Corporate giant Nestlé continued its privatization creep on Thursday as it won approval to take over another Canadian community's water supply, claiming it needed the well to ensure "future business growth."
Nestlé purchased the well near Elora, Ontario from Middlebrook Water Company last month after making a conditional offer in 2015, the Canadian Press reports.
In August, the Township of Centre Wellington made an offer to purchase the Middlebrook well site to protect access to the water for the community. Consequently, the multinational—which claimed it had no idea the community was its competitor—waived all its conditions and matched the township's offer in order to snag the well for itself.
Those conditions included conducting pump tests to determine if the watershed met the company's quality and quantity requirements, the Canadian Press reports.
Moreover, Nestlé has stated that the Middlebrook site will only be a backup for its other nearby well and bottling plant in Aberfoyle, where the corporation already draws up to 3.6 million liters (roughly 951,000 gallons) of water a day. The company reportedly plans to extract as much as 1.6 million liters (almost 423,000 gallons) a day from Middlebrook to be transported to its bottling facility.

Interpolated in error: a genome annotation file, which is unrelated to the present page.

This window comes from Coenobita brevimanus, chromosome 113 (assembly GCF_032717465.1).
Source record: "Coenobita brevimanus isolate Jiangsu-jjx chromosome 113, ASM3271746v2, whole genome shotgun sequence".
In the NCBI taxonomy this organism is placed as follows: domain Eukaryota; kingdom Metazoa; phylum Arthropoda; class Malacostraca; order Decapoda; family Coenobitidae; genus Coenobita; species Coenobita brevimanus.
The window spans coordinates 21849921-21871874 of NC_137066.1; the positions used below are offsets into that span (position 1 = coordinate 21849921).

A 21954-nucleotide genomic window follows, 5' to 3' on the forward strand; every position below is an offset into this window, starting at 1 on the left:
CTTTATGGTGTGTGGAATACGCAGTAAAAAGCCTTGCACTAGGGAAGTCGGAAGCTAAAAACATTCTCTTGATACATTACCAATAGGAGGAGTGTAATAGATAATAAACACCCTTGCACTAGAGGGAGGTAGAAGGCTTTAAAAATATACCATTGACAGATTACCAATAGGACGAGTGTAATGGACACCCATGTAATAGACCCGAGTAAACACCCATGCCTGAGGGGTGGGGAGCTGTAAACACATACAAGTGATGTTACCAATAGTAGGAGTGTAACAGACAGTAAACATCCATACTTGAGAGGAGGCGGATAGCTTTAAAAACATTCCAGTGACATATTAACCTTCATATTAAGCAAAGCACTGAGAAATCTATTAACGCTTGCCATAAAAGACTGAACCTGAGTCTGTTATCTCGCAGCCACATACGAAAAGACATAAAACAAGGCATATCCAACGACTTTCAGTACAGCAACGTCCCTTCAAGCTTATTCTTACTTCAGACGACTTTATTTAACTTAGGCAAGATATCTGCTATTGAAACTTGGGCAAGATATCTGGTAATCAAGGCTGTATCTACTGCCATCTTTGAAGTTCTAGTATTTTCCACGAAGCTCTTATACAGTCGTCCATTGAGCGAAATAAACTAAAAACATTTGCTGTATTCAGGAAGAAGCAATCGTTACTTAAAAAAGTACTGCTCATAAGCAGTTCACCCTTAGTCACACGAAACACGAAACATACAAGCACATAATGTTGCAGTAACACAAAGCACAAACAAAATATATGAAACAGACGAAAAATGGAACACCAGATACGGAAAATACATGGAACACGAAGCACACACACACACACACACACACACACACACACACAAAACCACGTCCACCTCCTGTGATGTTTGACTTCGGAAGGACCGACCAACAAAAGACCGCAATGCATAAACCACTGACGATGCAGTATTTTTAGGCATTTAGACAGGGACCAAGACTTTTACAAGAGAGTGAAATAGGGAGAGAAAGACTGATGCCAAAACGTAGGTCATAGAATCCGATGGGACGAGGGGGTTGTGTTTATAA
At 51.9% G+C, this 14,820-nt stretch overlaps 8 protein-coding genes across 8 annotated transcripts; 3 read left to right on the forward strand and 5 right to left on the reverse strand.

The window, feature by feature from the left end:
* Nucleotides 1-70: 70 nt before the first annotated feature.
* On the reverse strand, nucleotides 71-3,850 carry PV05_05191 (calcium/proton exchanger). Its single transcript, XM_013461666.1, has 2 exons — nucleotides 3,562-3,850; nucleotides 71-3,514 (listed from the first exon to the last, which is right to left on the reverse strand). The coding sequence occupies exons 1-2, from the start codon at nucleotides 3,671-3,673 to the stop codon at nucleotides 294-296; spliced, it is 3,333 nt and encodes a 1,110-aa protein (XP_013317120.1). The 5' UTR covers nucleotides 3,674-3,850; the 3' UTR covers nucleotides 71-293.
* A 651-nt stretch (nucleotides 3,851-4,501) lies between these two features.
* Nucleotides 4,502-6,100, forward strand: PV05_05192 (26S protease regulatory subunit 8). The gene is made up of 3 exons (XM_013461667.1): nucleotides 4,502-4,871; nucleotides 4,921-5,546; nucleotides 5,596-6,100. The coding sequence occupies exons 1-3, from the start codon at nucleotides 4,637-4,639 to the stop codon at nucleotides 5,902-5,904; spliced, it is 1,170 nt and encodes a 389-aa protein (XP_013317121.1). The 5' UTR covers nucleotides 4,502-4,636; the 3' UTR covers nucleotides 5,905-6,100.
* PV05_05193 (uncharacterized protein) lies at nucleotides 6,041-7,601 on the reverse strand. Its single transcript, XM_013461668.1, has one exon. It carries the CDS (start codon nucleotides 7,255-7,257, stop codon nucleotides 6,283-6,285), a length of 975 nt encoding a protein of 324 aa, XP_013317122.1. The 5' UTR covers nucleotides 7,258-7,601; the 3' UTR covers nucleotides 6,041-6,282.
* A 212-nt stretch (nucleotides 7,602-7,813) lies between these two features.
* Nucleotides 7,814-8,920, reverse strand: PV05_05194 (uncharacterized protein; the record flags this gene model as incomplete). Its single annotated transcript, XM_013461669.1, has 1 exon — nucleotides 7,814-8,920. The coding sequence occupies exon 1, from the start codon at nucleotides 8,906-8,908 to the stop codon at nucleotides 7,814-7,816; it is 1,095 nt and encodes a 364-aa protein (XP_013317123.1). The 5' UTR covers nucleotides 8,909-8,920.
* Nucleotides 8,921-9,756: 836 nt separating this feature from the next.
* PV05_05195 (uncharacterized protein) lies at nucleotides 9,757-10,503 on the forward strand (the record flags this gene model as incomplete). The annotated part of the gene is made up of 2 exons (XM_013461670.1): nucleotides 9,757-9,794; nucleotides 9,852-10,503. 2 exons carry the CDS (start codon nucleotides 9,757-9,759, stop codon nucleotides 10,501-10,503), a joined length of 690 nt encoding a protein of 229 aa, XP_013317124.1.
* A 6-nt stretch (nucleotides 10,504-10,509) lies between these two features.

SCROLL TO CONTINUE WITH CONTENT
Never Miss a Beat.
Get our best delivered to your inbox.
All this comes as parts of southern Ontario and British Columbia face severe drought conditions amid dwindling water supplies and Nestlé pushes to renew its permits for its Aberfoyle plant, the advocacy group Council of Canadians warned.
The organization on Thursday launched a Boycott Nestlé campaign which states, "Groundwater resources will not be sufficient for our future needs due to drought, climate change, and over-extraction. Wasting our limited groundwater on frivolous and consumptive uses such as bottled water is madness. We must not allow groundwater reserves to be depleted for corporate profit."
Council of Canadians chairperson Maude Barlow told the Canadian Press about the Aberfoyle plant, "Allowing a transnational corporation to continue to mine this water is a travesty, especially given that most local people can get clean, safe, and affordable water from their taps."
In her new book Boiling Point: Government Neglect, Corporate Abuse, and Canada’s Water Crisis, Barlow writes that Nestlé makes more than $2 million a year in profits from its Aberfoyle facility alone.
She also noted to the Canadian Press that the Elora well "sits on the traditional territory of the Six Nations of the Grand River, 11,000 of whom do not have access to clean running water."